CSA's Dumisa Ntsebeza on TRC-like hearings: 'Nobody will be harassed'
Cricket SA’s (CSA's) transformation ombudsman, advocate Dumisa Ntsebeza, has said his enquiries can be effective only if there are public hearings — and that they will mirror the TRC commission.
Ntsebeza was the head of investigations of the Truth and Reconciliation Commission (TRC) that was established to investigate gross human rights violations during apartheid.
He is an independent transformation ombudsman of CSA’s social justice and nation building (SJN) that seeks to redress the past and present injustices in cricket that are based on discrimination of any sort.
Ntsebeza‚ who has been inundated with submissions in the past few days from players‚ coaches and administrators — past and present — who were denied opportunities to prosper due to discrimination‚ said he sees his project taking the shape of the TRC.
“My approach was that what is needed in the office of the ombudsman is to imagine that what needs to be done is the TRC of cricket‚” Ntsebeza said in a wide-ranging interview over his transformation project.
“If you look at the definition of the ombudsman‚ it is a person who listens to complaints‚ and having done so‚ seeks to give solutions or remedial action for those complaints by way of mediation or by way of recommendations.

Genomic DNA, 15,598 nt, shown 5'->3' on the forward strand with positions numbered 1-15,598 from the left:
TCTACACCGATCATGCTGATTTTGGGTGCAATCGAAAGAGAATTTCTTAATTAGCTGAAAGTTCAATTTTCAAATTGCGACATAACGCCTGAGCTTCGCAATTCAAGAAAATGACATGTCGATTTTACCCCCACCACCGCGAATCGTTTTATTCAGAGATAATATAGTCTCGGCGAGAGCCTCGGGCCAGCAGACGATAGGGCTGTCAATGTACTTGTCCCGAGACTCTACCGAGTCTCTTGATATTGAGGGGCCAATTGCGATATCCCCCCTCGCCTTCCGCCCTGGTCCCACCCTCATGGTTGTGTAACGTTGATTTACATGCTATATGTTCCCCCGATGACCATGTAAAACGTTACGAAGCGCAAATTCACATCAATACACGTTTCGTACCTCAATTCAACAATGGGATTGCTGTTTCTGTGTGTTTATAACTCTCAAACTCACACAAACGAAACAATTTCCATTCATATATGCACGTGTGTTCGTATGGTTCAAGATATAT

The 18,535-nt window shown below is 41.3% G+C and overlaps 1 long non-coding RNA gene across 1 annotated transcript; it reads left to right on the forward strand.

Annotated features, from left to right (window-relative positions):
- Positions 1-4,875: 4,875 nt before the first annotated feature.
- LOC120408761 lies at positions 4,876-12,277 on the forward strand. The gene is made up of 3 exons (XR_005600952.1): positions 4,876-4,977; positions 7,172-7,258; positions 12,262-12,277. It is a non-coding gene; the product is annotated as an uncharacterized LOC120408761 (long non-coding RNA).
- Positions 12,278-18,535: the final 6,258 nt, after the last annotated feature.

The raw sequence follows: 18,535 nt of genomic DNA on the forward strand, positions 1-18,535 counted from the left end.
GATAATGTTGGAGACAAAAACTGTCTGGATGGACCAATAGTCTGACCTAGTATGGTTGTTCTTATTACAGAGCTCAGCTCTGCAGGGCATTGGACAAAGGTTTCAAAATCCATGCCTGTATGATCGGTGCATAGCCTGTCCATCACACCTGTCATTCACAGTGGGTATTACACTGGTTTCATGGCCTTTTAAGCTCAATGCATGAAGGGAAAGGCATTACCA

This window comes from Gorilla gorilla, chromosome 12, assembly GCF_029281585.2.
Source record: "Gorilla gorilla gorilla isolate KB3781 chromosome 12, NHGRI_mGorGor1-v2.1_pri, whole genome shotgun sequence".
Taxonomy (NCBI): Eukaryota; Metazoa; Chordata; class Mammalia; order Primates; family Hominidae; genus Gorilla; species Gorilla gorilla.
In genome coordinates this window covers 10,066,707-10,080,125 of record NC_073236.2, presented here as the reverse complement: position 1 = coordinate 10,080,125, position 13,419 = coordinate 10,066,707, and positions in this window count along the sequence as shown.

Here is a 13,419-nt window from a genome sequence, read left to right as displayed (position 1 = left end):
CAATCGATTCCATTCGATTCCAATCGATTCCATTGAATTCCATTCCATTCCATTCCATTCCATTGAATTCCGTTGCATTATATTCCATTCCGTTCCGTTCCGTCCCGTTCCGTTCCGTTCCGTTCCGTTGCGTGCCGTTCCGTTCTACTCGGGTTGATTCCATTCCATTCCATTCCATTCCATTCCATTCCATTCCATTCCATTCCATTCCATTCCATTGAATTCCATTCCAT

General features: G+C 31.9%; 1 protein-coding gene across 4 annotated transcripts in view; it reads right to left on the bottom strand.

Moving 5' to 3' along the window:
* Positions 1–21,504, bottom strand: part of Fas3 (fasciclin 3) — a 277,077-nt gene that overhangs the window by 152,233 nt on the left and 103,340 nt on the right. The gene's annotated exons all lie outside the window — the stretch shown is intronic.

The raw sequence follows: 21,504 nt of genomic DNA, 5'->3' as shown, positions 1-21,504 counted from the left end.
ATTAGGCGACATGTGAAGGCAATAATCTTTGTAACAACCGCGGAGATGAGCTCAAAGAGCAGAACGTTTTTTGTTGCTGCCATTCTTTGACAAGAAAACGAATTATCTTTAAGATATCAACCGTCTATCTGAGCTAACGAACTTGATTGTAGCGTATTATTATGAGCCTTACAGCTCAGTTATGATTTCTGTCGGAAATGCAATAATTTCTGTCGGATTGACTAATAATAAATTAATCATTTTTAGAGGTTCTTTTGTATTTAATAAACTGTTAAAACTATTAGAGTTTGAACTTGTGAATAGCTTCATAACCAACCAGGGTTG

“I had made it very clear the affect of any enquiry into whether there has been discrimination in cricket can be effective if there are public hearings.
“The reason for this is‚ if it is an inquiry that is seeking to promote unity and reconciliation‚ one must determine the causes‚ the nature and the extent of racial discrimination as an issue in sport‚ whether it affected people at coaching level‚ at managerial level‚ at player level‚ or at selector level‚ my brief investigation and research showed that the malaise goes throughout the levels‚” said Ntsebeza.
The respected human and political rights advocate said the hearings will not be a witch hunt and that people will be given opportunities to give their side of the story if there are adverse comments made about them.
“The SJN is not a witch hunt. It is intended to make sure that my children‚ and my children’s children‚ are able to be appreciated for their talent and not for how the colour of their skin is.
“I was the head of the investigation unit of the TRC and I know that people should be treated with respect and dignity. Nobody is going to be harassed there. If there are people about whom adverse remarks have been made‚ we are going to tell whoever it is that has submitted that you are free to do this and that.
“For instance‚ if you make statements that are adverse to Mr Ntsebeza‚ then we will say Mr Ntsebeza so and so has written something about you as a coach and he said you really treated him badly.
“I will not want those statements to go public without them having had the benefit of a response.”
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